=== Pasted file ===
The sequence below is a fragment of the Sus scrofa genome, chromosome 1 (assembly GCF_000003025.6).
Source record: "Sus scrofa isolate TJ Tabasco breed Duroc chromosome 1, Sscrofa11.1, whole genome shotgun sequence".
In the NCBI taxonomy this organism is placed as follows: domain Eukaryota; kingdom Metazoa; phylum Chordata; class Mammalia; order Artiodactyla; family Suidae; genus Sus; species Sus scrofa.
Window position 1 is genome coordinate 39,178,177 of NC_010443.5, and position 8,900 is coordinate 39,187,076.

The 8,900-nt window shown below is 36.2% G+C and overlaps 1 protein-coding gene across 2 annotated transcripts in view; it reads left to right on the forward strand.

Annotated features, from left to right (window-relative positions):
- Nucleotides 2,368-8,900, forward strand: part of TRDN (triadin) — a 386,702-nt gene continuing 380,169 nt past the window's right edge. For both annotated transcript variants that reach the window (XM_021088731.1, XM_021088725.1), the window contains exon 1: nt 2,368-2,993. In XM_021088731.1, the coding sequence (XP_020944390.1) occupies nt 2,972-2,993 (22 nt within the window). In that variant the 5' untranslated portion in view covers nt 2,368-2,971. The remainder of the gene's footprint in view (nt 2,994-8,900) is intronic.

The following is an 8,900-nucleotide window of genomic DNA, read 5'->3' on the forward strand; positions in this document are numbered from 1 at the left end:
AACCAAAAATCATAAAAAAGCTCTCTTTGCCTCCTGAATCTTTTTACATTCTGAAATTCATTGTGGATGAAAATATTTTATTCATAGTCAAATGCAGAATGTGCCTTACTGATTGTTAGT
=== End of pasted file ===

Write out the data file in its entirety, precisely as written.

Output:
The sequence below is a fragment of the Sus scrofa genome, chromosome 1 (assembly GCF_000003025.6).
Source record: "Sus scrofa isolate TJ Tabasco breed Duroc chromosome 1, Sscrofa11.1, whole genome shotgun sequence".
In the NCBI taxonomy this organism is placed as follows: domain Eukaryota; kingdom Metazoa; phylum Chordata; class Mammalia; order Artiodactyla; family Suidae; genus Sus; species Sus scrofa.
Window position 1 is genome coordinate 39,178,177 of NC_010443.5, and position 8,900 is coordinate 39,187,076.

The 8,900-nt window shown below is 36.2% G+C and overlaps 1 protein-coding gene across 2 annotated transcripts in view; it reads left to right on the forward strand.

Annotated features, from left to right (window-relative positions):
- Nucleotides 2,368-8,900, forward strand: part of TRDN (triadin) — a 386,702-nt gene continuing 380,169 nt past the window's right edge. For both annotated transcript variants that reach the window (XM_021088731.1, XM_021088725.1), the window contains exon 1: nt 2,368-2,993. In XM_021088731.1, the coding sequence (XP_020944390.1) occupies nt 2,972-2,993 (22 nt within the window). In that variant the 5' untranslated portion in view covers nt 2,368-2,971. The remainder of the gene's footprint in view (nt 2,994-8,900) is intronic.

The following is an 8,900-nucleotide window of genomic DNA, read 5'->3' on the forward strand; positions in this document are numbered from 1 at the left end:
AACCAAAAATCATAAAAAAGCTCTCTTTGCCTCCTGAATCTTTTTACATTCTGAAATTCATTGTGGATGAAAATATTTTATTCATAGTCAAATGCAGAATGTGCCTTACTGATTGTTAGT